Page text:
German a
ttacks on  the Dannevirke outposts were launched, but were repulsed. However, it was clear that the situation was
 untenable for  the Danish army.
The Danish army  had 4 injured, 7 captured and 3 missing after this first collision.
 The attacking Austrians and Prussians
suffered no losses.
 The Prussian (General Moltke) master plan was to surround the entire Danisah army at the Dannevirke and end the war in only three days.

 The evacution of the Dannevirke stronghold

 The Danish outposts withdrew to the Dannevirke position. General de Meza realized that the stronghold, which for 8 centuries had
 been the Danish
protection towards the south, could not be defended under the present conditions. The Danish army was short of
 20.000 soldiers to man the position effectively, and because the fjord Slien
and the flooded marsh meadows to the west froze, the
 enemy could move around the Danish positions, surround them and attack the defenders from the back.
 
 
 

 
  The Danish-Prussian Wars 1864. map over the stronghold "Dannevirke"
                 The stronghold Dannevirke
        The Danish-Prussian Wars 1864. The Prussian plan for surrounding of the Dannevirke
The planned surroundings

 On February 5th the order to vacate Dannevirke was issued, and during the night between february 5th and 6th the Danes started
 a successful and
coordinated retreat. They retreated through a fierce snowstorm and along frost hard roads back to the fortified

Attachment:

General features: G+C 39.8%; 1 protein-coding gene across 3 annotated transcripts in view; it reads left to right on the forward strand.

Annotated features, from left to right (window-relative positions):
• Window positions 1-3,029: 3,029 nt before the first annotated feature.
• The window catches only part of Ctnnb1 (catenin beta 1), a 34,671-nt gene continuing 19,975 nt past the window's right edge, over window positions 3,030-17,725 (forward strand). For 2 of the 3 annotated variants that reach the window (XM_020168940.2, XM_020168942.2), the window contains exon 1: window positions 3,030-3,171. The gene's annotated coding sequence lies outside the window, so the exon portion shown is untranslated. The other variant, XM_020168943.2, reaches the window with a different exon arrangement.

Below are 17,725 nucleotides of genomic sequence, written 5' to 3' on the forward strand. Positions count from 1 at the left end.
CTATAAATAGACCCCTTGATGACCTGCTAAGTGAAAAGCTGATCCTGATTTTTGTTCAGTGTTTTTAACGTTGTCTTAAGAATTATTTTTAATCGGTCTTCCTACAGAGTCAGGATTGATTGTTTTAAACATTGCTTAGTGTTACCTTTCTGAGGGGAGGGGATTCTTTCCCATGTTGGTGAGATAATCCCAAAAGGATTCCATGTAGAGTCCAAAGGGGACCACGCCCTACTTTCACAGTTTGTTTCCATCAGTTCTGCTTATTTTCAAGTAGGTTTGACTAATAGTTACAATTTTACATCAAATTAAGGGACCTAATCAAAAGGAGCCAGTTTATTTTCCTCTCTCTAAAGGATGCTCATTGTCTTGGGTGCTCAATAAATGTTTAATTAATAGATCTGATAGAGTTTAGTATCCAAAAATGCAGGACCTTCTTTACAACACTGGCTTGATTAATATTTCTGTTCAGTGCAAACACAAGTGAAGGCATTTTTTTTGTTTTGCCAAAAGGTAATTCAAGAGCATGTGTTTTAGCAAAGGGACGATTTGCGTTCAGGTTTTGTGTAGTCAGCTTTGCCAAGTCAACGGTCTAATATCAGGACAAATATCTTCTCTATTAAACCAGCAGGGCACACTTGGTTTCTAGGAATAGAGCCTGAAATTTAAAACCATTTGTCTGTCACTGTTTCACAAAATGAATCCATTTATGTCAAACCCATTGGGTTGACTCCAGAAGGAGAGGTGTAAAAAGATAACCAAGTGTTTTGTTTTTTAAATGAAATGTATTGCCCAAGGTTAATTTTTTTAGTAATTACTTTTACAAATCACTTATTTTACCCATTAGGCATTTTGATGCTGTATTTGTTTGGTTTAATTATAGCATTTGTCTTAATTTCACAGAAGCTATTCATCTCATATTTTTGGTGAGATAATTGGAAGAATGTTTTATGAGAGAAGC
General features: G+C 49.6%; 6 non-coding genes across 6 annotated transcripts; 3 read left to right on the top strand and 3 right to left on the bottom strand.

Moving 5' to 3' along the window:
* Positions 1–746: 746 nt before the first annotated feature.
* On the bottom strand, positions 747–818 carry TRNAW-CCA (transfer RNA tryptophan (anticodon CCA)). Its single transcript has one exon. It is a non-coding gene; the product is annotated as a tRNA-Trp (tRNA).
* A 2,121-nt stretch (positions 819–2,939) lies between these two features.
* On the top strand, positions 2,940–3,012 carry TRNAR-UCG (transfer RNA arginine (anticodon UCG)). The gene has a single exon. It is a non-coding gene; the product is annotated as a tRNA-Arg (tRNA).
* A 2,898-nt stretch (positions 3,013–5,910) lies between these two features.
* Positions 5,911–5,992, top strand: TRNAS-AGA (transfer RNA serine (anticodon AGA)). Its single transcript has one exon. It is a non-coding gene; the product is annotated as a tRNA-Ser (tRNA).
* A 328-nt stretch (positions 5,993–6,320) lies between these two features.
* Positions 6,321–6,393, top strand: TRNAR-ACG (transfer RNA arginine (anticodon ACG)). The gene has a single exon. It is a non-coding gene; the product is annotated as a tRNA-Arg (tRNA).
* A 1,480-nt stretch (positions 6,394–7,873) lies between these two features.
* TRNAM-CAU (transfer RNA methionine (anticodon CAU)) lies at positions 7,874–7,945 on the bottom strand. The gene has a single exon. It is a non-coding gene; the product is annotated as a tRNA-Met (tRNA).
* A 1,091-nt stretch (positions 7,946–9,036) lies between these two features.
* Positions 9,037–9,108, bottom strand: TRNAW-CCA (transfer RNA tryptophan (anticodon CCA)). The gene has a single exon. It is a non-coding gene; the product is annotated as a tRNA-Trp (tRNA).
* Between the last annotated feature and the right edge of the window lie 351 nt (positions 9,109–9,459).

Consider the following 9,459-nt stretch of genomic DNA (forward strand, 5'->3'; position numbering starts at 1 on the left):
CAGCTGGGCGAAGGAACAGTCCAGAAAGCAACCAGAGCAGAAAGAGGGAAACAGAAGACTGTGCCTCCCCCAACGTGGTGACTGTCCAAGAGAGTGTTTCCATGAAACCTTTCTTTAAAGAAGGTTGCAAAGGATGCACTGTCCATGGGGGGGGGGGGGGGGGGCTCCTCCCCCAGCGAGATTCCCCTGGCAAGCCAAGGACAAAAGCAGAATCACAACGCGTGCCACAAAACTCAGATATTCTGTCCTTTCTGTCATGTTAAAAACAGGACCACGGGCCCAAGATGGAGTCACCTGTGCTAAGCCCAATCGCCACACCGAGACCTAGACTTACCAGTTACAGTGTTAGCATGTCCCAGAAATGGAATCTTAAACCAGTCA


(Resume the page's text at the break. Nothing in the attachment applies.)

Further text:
positions by
Dybboel near Soenderborg and to the fortress Fredericia without the enemy noticed that the Dannevirke was vacated.
 The secret retreat thwarted the German plans to destroy the Danish army by encircling it with a flank attack over the fjord Slien,
 a maneuver the Prussians were just about to perform that night, the Danes cleared the post.
This was much to the dismay of both
 Kaiser Wilhelm, Bismarck and the Prussian army leadership, which had predicted the outcome of
a decisive battle around
 Dannevirke.

 
                               The retreat from the Dannevirke The Danish-Prussian Wars 1864. The retreat from the stronghold Dannevirke The Danish-Prussian Wars 1864. The retreat from Dannevirke to Dybboel

 The Danish public had, in a very romantic way, seen Dannevirke as an almost impregnable fortress, and the evacuation hit the
 
population as a shock. Both the public, and press were perceived as a betrayal of General de Meza, leader of the government
 Monrad and the King.
Riots took place in Copenhagen, and Monrad sacrificed the general as a scapegoat. General de Meza was
 forced to resign.

 Posterity has completely absolved the Meza. It was the only sensible action he could undertake from the present  lying circum-
 stances.
General de Meza never recovered over the resignation he had received and he died, disappointed, sick and broken the
 year after.

 
                                                                                                             Dannevirke 2010

  The Danish-Prussian Wars 1864. The Ramparts of Dannevirke
           The Dannevirke 2010
 
The Danish-Prussian Wars 1864. The Ramparts of Dannevirke
                The Ramparts
 
The Danish-Prussian Wars 1864. Redoubt XIV at the Dannevirke
           Redoubt XIV 2010
 
  The Danish-Prussian Wars 1864. A Battery at Redoubt XIV at the Dannevirke
           Artillery positions
 
The Danish-Prussian Wars 1864. Redoubt XIV at the Dannevirke
    Traverse between the guns
 
The Danish-Prussian Wars 1864.The entrance to the  Redoubt XIV at the Dannevirke
      Entrance to the redoubt
 
  The Danish-Prussian Wars 1864. Artillery from the Redoubts at the Dannevirke
          Gun from redoubt     
    Danewerk Museum 2010
       The Danish-Prussian Wars 1864. Part of gun from the Redoubts at the Dannevirke The Danish-Prussian Wars 1864. The Barrel from a gun at the Redoubts at the Dannevirke